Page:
Alpine treatment relieves asthma in British homes

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An experiment in which the air quality of suburban homes was converted to that of a Swiss alpine chalet could signal a new approach to the treatment of asthma.

An experiment in which the air quality of suburban homes was converted to that of a Swiss alpine chalet could signal a new approach to the treatment of asthma.

Ten homes in Sheffield belonging to asthma sufferers were cleaned and ventilated to reduce their humidity to levels found 4,000 metres up in the Alps. Their occupants were followed for a year and compared with those from 20 other homes.

Researchers from the Royal Hallamshire Hospital in Shef-field, who measured the residents' breathing at five intervals over the year, found the improvement was equivalent to a daily dose of 400 micrograms of inhaled asthma drugs. If the experiment can be repeated on a wider scale it could mean thousands of asthma patients might be helped to do without drugs.

The results are to be presented to a meeting of the British Thoracic Society today. Dr Michael Pearson, a spokesman for the society and a specialist in asthma at Aintree Hospital, Liverpool, described the pilot study as "one of the most exciting developments we have seen."

He added: "If this really works the prospects of helping significant numbers of asthmatics are very good. We hear a lot about new treatments but this has promise beyond the usual."

An estimated 3.4 million people suffer from asthma in Britain and there are 85,000 hospital admissions for the condition a year. The numbers affected have been rising since the 1960s but doctors do not understand why. In up to half of patients asthma is triggered by house dust mites and researchers have sought to reduce their presence in the home by frequent vacuuming, washing and encasing bedding in impermeable covers.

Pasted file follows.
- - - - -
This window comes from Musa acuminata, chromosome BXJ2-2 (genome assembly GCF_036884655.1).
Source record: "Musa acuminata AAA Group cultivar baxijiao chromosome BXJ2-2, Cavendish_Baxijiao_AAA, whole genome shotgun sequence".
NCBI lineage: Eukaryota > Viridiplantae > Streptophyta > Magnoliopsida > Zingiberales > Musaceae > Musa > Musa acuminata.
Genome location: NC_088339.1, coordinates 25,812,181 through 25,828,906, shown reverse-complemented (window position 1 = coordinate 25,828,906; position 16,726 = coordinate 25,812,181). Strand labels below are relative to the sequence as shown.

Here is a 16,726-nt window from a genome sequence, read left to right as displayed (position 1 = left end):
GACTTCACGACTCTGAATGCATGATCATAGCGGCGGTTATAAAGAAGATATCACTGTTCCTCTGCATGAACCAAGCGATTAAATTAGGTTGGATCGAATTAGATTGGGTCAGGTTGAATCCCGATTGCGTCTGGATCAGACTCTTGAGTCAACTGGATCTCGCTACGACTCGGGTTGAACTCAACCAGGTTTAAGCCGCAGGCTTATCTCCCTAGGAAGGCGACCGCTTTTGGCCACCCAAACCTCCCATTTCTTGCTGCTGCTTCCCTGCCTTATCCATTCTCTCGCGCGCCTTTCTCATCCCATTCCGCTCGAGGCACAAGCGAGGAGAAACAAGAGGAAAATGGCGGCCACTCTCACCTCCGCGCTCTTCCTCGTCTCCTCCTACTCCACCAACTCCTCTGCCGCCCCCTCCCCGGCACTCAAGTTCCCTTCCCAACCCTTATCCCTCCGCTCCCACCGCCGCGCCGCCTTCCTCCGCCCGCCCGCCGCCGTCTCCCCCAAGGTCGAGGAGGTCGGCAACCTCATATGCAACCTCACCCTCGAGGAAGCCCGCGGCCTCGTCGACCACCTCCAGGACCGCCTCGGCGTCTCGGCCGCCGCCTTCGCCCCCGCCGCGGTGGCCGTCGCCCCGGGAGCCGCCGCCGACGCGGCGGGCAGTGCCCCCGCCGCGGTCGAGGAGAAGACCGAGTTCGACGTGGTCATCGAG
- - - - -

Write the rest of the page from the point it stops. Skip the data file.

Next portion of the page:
The new technique is based on the observation that house dust mites cannot survive at high altitudes because the humidity is too low. By simulating the atmosphere of an alpine chalet, patients can be helped to breathe more easily.

In Sheffield intensive cleaning, involving steam treatment of mattresses, bedding and carpets using specialist equipment, was designed to eliminate mites, and the installation of a fan with a filter in bedrooms was intended to improve ventilation to keep the humidity low so they did not return.

Tim Higenbottam, professor of medicine at the University of Sheffield and the Royal Hallamshire Hospital, who led the study, said: "This treatment is about dropping the mite numbers and the allergens they produce to zero." The intensive cleaning costs £500 for an average house. The fan and filter cost a further £100. Professor Higenbottam said: "It is quite a lot of money but the cost of drugs for the average asthmatic is £400 to £500 a year. The ideal is to reduce the numbers who have to take drugs."

The research was funded by a specialist cleaning company, Mediclean of Leeds. Most asthma studies were funded by drug manufacturers or other companies with a commercial interest, Professor Higenbottam said.

A spokesman for the National Asthma Campaign said the findings were promising but the cost could prove prohibitive. A wider study was needed. "There are simpler things that people can do which are effective, such as damp dusting, hot washing bedding at 60C and putting children's soft toys in the freezer before washing every two weeks," he said.